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Monday, 27 July 2015

What is Sensory Integration Disorder?

Like a lot of young people with complex developmental conditions, Smiler has a diagnosis of Sensory Integration Disorder, also commonly referred to as Sensory Processing Disorder (SPD), Sensory Integration Dysfunction (SID), and a bunch of other variations on the theme.

Very very basically (because I'm not sure I understand the neuroscience angle all that well) this relates to the difficulty some people have in organising and interpreting the messages their brain is receiving from their senses, and determining an appropriate response.  It's not a conscious process but more of an instinctive reaction, and affects everyone differently.  This American website explains it as being like a traffic jam, where sensations are prevented from getting to the right bit of the brain at the right time, so leading to an uncoordinated reaction which can result in all kinds of difficulties such as clumsiness, terrible handwriting, over sensitivity to texture, or difficulty chewing and swallowing.

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A parents perspective

Smiler's SID manifests in lots of different ways - he becomes really distressed at sudden noises for example.  They don't even have to be loud - an unexpected sound, or even a familiar sound out of context - it's as though it causes him physical pain, and his reaction can be pretty extreme, often lashing out at those around him or self harming.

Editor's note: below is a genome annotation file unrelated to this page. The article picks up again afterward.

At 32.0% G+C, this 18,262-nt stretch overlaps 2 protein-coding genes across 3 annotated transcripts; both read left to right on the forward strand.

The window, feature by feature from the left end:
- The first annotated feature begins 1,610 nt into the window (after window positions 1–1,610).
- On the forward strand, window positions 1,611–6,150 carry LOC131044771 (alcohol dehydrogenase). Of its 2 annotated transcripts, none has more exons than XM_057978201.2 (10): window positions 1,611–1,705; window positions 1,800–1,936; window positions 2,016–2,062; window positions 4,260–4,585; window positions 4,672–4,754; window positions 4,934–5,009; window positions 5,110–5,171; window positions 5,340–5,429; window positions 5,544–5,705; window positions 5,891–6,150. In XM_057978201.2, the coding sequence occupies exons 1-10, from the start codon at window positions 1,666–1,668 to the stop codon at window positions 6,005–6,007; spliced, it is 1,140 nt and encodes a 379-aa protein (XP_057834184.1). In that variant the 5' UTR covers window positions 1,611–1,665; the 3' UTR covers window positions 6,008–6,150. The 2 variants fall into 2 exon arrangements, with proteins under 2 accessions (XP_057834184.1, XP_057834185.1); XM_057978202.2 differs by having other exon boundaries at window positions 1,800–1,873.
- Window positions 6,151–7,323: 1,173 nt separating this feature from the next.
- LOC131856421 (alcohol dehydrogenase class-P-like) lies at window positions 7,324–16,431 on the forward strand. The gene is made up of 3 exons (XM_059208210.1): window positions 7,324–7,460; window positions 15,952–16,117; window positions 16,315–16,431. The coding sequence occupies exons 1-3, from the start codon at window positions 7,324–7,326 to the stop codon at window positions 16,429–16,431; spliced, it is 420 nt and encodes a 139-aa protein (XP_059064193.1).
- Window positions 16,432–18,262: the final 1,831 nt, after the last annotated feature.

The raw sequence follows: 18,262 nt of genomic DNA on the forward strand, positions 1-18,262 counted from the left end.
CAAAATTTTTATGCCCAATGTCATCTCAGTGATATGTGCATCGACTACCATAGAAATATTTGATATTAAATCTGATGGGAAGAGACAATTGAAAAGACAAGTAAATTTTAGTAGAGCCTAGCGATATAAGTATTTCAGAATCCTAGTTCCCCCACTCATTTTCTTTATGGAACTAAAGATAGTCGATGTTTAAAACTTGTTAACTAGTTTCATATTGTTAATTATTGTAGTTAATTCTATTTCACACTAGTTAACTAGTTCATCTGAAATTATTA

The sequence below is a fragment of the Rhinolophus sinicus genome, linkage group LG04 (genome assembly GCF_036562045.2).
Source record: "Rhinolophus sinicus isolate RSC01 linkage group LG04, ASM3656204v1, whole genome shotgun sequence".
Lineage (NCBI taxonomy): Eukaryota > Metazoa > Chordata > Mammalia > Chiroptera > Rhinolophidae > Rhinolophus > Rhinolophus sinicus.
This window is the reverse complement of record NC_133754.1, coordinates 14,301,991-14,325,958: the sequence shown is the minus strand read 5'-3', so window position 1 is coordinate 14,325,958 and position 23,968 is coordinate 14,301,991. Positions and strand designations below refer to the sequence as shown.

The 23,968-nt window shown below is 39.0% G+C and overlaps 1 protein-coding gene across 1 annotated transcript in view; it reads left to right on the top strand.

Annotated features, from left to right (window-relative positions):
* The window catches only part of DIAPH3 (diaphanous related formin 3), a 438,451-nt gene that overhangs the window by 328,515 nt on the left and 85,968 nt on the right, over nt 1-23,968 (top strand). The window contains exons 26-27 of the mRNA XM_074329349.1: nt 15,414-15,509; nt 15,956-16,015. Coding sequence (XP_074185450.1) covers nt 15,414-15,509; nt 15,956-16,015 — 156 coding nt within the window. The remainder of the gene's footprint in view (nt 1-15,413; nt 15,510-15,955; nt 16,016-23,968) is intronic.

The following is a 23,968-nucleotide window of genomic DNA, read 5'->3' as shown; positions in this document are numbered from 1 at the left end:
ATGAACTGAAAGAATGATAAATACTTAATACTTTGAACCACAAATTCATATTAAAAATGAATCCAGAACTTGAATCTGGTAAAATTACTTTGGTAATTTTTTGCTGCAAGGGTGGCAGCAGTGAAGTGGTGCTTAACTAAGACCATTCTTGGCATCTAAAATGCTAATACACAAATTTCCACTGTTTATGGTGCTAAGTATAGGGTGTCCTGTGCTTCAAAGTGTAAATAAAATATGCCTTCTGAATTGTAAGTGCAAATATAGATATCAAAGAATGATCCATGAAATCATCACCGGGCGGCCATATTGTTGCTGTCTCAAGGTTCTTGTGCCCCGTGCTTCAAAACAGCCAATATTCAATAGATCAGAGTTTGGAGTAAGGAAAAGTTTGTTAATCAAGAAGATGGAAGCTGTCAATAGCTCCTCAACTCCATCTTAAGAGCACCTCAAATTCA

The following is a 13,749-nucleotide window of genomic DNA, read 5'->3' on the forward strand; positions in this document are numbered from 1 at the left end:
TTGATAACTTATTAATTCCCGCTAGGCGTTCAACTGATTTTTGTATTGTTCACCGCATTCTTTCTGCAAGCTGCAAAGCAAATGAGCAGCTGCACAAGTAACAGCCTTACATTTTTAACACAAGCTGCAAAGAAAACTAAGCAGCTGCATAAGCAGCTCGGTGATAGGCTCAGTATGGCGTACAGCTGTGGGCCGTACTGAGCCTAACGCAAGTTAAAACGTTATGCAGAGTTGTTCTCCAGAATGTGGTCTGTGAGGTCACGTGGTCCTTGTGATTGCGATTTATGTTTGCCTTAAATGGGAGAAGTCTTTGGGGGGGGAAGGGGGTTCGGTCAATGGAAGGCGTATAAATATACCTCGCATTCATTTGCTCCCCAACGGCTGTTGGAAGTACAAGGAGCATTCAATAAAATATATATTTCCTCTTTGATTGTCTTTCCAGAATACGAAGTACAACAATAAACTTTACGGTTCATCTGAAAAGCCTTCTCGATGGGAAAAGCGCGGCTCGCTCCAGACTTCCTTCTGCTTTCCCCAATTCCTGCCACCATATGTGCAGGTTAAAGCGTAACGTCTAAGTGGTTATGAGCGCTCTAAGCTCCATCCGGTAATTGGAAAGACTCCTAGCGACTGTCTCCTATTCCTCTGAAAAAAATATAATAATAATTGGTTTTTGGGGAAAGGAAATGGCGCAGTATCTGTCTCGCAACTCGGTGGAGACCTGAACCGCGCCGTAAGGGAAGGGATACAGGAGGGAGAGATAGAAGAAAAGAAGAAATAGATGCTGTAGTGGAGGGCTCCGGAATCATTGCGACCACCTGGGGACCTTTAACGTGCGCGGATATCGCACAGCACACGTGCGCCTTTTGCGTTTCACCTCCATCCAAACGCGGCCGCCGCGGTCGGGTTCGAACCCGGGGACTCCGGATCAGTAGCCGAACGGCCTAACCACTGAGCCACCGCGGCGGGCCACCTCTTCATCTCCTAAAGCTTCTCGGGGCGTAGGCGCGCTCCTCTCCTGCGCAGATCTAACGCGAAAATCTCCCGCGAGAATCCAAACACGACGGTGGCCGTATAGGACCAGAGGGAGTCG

Smiler can often be overwhelmed in busy environments - high levels of multi sensory input (audiatory/sound, olfactory/smells, visual/sight, and tactile/touch) prevent him from being able to tune out what is going on around him and concentrate on his own thoughts.  Known by many within the special needs arena as over stimulation, this state of heightened anxiety and inability to focus often leads to a meltdown - a loss of control, usually ending with a hot and angry and confused young person.  To 'outsiders' it can look like a typical toddler type temper tantrum, and as Smiler is almost 14 this garners a fair few raised eyebrows and even the odd 'helpful' suggestion from members of the public.


Smiler used to self harm every day - he'd bang his head against the floor, pull his hair out in handfuls, and bite his hands and forearms so hard that he often drew blood.  He'd twiddle his fingers around and around in his hair, cutting off his circulation and then be unable to untangle himself, his fingers all swollen and purple. Because of his development we couldn't be sure if he was not connecting his actions to the pain he was experiencing as a result, or if he wasn't actually feeling the sensation of pain.  As time went by we realised that while some of his behaviour was a result of his frustration (often at being unable to communicate with us), sometimes it was a reaction to the sensory input he was experiencing, or he was fulfilling a need for intense stimulation.